One activity proven to fight stress that leads to premature aging and chronic conditions that accompany the aging process – is gardening. Evidence exists which proves that gardeners may live up to 14 years longer than non-gardeners.
That’s an impressive reason to take up gardening as an activity in your own life. In studies of areas where life expectancy far out-performs the norm for the rest of the world, the findings were definitely linked back to gardening as one reason these people enjoyed a longer and healthier life span.
These areas have been named “blue zones,” and exist in pockets all over the world. There are many factors involved in the findings, but there are key issues that stand out more than others.
Gardeners get certain nourishment, not just from eating the bounty of their gardens, but from touching the soil from which the garden produces the food. Touching the actual soil with your bare hands can help to build positive energy resulting from the positive elements contained in the soil.
Those who never have contact with the earth miss that crucial way to prevent disease and to benefit from all that the earth offers. As you age, contact with the earth becomes even more vital and beneficial to your life and your feelings of well-being.
Studies find that aging patients suffering from depression and anxiety can sometimes stop taking prescription medications after taking up gardening in their lives. A new trend among doctors is to issue so-called “green prescriptions,” which means to go outdoors, get some sun (vitamin D) and dig in the dirt to create flowers, vegetables or simply a beautiful spot to meditate.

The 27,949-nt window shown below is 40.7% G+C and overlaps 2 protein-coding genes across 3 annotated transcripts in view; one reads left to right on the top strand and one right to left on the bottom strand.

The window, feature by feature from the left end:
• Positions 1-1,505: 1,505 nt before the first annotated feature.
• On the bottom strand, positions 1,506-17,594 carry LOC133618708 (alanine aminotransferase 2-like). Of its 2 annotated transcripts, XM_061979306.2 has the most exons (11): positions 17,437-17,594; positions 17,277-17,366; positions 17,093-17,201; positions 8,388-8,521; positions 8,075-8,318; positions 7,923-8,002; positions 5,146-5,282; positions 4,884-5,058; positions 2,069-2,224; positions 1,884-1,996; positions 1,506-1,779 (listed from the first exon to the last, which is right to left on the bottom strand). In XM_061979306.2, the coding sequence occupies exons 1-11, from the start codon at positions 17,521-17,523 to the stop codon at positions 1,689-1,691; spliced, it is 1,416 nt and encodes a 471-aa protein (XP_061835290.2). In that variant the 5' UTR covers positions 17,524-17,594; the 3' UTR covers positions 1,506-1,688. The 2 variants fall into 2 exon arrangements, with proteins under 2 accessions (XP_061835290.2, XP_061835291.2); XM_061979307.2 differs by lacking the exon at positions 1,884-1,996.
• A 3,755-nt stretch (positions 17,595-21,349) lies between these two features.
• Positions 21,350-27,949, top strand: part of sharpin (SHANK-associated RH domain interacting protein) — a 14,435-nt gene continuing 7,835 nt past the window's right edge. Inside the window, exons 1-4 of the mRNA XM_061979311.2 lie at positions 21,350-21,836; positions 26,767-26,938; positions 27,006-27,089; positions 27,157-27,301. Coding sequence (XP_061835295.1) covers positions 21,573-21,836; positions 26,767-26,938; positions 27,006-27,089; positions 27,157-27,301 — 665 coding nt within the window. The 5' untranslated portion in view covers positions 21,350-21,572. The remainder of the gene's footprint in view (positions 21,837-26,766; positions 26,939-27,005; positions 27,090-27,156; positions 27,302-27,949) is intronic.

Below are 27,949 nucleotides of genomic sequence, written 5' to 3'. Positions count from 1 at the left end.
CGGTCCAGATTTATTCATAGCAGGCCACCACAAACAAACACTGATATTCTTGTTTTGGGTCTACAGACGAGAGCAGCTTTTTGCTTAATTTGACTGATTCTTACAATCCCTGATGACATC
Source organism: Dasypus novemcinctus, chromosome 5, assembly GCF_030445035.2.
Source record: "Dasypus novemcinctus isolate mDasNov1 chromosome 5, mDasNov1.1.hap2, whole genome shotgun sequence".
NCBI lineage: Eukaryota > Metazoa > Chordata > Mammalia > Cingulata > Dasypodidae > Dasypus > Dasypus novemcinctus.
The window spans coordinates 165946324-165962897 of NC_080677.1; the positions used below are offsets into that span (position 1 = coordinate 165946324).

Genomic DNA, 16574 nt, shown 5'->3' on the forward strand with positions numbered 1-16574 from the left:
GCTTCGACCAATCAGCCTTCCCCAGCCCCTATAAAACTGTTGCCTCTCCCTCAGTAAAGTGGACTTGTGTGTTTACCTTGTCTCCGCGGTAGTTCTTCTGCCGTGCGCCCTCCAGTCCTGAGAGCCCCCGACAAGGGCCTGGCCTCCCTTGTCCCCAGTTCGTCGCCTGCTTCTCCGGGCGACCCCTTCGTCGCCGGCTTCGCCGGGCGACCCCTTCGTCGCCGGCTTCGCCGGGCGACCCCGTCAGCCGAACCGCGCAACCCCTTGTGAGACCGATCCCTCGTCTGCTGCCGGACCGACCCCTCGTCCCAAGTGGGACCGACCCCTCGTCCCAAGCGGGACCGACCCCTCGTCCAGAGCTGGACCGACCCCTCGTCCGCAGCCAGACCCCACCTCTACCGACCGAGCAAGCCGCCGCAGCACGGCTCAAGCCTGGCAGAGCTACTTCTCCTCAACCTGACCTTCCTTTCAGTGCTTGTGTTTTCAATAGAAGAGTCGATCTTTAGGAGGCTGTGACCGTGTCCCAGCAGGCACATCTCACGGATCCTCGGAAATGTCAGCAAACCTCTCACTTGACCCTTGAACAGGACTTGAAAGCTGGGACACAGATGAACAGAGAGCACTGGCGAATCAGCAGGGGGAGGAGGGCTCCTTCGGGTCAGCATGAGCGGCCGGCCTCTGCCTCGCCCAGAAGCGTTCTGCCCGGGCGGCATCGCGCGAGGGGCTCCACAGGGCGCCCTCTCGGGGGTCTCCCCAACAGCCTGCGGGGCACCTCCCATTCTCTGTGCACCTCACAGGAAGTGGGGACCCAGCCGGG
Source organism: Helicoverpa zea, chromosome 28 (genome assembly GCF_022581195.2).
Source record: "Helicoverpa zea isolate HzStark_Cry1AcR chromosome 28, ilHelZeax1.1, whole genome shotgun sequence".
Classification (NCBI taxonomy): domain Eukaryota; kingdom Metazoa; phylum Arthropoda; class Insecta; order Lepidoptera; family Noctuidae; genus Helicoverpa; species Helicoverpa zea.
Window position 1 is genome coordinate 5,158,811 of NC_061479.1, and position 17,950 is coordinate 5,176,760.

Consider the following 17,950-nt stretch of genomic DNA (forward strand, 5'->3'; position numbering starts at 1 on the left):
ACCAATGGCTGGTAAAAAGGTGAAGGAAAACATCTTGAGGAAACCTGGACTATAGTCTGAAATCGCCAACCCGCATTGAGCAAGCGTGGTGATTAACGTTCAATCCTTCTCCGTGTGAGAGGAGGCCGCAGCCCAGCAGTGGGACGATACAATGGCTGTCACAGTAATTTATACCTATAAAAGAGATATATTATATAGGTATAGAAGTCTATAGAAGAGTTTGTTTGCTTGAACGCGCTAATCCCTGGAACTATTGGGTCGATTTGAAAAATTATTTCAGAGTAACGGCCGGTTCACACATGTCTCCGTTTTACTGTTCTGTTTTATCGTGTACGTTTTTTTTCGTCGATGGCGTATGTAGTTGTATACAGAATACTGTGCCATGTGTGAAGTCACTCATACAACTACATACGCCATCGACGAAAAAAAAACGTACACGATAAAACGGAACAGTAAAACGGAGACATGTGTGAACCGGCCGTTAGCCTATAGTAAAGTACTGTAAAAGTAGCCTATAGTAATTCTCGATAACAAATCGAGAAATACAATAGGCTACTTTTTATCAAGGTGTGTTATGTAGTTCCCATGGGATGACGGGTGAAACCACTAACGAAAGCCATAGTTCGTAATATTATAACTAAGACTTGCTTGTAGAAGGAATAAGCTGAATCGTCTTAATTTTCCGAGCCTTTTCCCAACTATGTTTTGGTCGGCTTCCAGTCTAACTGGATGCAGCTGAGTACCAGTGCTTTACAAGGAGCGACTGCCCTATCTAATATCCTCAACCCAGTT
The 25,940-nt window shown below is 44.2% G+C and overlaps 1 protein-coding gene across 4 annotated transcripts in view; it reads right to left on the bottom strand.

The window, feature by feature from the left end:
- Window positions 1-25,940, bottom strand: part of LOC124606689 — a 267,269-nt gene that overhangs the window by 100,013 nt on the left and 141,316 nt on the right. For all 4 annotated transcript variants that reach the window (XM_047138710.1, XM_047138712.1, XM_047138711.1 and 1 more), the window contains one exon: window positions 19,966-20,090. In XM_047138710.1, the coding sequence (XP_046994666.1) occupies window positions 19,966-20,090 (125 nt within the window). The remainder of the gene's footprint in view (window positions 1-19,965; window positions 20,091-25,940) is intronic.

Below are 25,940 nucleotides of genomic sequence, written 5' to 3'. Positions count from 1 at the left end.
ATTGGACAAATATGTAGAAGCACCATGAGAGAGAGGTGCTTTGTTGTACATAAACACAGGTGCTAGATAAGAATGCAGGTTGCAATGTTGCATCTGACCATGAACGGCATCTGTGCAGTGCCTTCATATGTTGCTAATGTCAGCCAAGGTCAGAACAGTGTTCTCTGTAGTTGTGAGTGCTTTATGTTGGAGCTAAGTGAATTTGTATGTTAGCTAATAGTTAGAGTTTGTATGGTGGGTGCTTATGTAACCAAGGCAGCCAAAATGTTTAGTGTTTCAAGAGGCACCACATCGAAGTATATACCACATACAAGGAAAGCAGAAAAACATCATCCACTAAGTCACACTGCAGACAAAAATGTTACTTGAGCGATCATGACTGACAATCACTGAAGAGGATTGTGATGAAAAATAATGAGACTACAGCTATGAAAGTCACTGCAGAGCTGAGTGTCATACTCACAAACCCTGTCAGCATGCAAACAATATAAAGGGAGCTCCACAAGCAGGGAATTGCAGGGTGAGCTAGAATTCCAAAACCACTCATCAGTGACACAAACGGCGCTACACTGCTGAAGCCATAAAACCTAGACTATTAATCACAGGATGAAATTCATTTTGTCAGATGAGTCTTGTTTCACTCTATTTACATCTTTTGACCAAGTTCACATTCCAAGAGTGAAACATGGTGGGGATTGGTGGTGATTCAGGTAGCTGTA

Many long-term health care facilities for the aging now use gardening to help with conditions such as stress, depression and Alzheimer’s disease or dementia. A bit of gardening may also help reduce high blood pressure and alleviate food cravings leading to obesity.
Another definite benefit to gardening is the socializing it allows. It’s simply a natural process to want to share your ideas and gardening successes with others. The bounty of a garden also provides beauty for your space and healthy food for your diet.
Community garden projects are popping up all over the country. Residents can socialize, help plant and harvest the garden and get a dose of therapeutic gardening as often as they like.
So many negative processes occur in our bodies as we age and gardening is one way to combat the natural process of aging while enjoying an activity that’s enormously advantageous to our mental and physical well-being.
Check out your local library, online sites and gardening stores to find out which type of garden you’d like to try. If you’re a beginning gardener, start small – perhaps with some containers so as not to overwhelm you and make you give up.
Whether you have a patio or window sill – or a plot of land in which to try your luck at gardening, consider it as a healthy and beneficial addition to your daily exercise and mental focus.